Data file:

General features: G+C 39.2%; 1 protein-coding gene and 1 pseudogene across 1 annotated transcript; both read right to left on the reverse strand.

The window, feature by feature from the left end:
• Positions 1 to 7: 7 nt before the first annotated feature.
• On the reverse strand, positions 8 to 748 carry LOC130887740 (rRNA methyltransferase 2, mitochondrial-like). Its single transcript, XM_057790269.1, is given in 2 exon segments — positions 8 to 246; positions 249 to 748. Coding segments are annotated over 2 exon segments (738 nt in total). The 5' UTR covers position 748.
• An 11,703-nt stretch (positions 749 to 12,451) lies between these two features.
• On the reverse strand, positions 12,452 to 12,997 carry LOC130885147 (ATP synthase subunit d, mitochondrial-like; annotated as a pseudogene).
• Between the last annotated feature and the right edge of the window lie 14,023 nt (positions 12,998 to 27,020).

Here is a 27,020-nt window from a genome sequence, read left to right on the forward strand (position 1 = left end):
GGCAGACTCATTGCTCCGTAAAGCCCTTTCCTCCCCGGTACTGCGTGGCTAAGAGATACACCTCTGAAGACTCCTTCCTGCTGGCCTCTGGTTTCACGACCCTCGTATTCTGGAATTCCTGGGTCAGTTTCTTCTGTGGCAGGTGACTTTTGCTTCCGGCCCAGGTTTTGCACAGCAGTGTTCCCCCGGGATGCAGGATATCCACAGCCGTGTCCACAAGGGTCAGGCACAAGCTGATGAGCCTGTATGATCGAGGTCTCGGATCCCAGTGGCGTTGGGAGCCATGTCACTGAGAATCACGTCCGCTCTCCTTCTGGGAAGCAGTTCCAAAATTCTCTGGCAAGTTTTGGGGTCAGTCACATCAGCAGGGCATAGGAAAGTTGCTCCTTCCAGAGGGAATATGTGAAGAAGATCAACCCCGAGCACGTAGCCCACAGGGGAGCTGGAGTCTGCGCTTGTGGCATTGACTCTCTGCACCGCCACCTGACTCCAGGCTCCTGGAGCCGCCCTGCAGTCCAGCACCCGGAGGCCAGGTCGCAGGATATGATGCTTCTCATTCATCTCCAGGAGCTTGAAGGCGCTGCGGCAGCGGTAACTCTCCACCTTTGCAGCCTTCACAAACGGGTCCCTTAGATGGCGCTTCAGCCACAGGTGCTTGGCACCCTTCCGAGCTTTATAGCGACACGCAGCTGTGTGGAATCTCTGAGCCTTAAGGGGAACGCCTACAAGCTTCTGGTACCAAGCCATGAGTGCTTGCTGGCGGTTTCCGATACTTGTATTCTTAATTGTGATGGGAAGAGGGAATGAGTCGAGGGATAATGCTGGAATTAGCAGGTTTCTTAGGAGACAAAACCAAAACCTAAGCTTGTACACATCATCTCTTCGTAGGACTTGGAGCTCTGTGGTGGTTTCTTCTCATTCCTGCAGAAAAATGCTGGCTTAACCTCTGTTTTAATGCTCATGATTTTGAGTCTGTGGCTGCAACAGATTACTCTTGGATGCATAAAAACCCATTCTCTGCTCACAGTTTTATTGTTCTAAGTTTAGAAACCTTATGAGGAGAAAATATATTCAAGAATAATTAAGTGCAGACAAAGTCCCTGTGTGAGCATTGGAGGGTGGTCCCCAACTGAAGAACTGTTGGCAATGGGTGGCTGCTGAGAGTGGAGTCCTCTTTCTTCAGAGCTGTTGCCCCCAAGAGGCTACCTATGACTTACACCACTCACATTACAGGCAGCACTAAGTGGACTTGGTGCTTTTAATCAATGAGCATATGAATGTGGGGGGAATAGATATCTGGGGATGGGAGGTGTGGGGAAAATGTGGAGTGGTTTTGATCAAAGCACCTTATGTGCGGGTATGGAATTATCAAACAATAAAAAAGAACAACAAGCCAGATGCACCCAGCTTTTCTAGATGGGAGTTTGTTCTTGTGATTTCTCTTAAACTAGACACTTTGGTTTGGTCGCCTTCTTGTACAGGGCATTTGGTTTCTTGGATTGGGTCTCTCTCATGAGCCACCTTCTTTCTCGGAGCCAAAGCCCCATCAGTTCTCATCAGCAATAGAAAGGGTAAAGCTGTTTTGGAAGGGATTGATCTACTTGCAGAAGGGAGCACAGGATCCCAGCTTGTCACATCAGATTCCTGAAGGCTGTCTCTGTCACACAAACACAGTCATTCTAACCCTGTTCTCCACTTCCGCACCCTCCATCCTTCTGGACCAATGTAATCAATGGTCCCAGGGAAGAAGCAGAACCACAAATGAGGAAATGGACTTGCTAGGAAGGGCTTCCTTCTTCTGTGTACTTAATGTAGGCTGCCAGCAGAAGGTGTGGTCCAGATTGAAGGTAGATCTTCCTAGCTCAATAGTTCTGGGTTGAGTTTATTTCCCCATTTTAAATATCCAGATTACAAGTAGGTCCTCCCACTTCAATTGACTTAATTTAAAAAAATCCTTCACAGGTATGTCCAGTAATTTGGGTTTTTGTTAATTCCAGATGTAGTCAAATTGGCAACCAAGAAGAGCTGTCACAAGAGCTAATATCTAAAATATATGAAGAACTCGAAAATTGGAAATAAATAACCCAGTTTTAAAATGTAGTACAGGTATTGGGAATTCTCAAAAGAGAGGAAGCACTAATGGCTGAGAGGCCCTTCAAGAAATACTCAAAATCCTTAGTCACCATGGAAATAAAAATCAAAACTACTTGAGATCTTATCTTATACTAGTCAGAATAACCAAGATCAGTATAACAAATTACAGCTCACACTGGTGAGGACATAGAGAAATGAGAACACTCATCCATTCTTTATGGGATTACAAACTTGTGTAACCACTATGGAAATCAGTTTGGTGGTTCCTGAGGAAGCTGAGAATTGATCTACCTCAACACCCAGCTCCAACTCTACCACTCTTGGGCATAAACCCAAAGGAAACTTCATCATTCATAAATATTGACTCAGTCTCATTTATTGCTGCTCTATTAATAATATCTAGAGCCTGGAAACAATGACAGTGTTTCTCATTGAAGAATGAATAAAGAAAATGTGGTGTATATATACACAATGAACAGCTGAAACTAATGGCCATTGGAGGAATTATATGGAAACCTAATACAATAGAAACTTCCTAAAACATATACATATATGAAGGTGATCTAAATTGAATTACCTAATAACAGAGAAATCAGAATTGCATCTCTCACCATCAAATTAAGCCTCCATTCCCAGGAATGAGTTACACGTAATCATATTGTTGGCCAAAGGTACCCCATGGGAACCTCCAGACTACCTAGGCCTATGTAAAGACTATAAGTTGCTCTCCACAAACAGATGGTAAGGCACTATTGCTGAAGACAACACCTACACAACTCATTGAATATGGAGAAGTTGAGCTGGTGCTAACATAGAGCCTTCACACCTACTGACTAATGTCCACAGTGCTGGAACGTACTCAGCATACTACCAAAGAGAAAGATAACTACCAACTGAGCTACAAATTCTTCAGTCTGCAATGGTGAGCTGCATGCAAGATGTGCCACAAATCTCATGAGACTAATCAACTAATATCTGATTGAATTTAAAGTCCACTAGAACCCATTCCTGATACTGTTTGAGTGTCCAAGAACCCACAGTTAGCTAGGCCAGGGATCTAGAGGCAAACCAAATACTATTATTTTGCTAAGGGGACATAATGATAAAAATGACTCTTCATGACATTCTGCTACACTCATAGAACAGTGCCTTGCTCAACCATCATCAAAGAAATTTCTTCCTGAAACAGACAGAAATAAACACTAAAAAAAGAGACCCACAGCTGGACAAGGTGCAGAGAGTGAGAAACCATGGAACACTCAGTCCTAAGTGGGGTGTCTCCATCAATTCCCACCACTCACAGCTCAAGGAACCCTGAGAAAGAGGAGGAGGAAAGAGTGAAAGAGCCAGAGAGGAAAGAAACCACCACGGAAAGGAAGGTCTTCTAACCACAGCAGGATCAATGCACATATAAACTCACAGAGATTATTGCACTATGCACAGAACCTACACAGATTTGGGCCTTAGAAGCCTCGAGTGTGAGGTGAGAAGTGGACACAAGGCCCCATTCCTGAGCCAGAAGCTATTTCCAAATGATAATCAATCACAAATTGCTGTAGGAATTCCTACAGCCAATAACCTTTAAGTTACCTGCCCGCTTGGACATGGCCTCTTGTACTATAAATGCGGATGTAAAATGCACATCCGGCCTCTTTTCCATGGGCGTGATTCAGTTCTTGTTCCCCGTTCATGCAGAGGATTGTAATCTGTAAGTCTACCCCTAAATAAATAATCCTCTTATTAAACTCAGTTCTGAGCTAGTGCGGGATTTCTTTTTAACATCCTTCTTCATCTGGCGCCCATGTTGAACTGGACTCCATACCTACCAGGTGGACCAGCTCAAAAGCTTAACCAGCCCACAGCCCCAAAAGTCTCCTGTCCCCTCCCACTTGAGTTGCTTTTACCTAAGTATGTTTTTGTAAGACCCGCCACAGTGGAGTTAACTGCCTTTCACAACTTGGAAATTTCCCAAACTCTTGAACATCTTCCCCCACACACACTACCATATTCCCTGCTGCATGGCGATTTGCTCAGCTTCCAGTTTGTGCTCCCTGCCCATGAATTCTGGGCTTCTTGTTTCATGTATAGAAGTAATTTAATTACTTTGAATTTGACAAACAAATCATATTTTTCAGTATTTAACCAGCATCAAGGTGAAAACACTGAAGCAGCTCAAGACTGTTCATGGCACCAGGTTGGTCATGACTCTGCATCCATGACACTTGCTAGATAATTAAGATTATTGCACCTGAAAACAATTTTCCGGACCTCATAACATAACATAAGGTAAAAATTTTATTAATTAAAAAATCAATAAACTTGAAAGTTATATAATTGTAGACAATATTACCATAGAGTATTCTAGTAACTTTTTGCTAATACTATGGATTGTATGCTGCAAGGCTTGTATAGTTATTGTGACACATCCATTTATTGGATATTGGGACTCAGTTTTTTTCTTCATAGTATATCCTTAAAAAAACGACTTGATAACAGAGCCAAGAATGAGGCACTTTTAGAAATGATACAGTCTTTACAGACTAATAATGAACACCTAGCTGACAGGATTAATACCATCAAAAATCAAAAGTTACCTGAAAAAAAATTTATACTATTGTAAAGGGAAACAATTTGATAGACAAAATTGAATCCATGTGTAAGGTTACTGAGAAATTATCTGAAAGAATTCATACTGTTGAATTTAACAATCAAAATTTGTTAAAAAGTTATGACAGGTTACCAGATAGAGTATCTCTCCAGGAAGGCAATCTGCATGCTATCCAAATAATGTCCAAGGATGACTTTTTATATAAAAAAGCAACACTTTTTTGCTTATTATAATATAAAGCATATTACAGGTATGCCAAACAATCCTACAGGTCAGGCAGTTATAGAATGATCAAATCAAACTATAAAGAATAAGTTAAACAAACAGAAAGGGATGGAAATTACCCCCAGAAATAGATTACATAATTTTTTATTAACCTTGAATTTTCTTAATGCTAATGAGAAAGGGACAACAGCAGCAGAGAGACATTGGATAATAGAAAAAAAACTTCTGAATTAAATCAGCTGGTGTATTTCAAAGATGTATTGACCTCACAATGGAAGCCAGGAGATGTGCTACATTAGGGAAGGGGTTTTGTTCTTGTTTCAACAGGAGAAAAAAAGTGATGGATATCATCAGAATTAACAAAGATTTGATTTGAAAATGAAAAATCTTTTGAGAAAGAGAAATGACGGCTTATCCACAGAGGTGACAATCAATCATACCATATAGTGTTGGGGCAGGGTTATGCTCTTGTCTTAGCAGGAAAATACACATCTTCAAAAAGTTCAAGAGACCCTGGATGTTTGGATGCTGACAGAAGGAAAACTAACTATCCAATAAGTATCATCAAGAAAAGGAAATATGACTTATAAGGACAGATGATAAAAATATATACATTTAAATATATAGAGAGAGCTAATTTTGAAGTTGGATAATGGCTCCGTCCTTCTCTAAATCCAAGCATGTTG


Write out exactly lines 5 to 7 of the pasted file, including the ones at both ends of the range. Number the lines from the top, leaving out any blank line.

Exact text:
• An 11,703-nt stretch (positions 749 to 12,451) lies between these two features.
• On the reverse strand, positions 12,452 to 12,997 carry LOC130885147 (ATP synthase subunit d, mitochondrial-like; annotated as a pseudogene).
• Between the last annotated feature and the right edge of the window lie 14,023 nt (positions 12,998 to 27,020).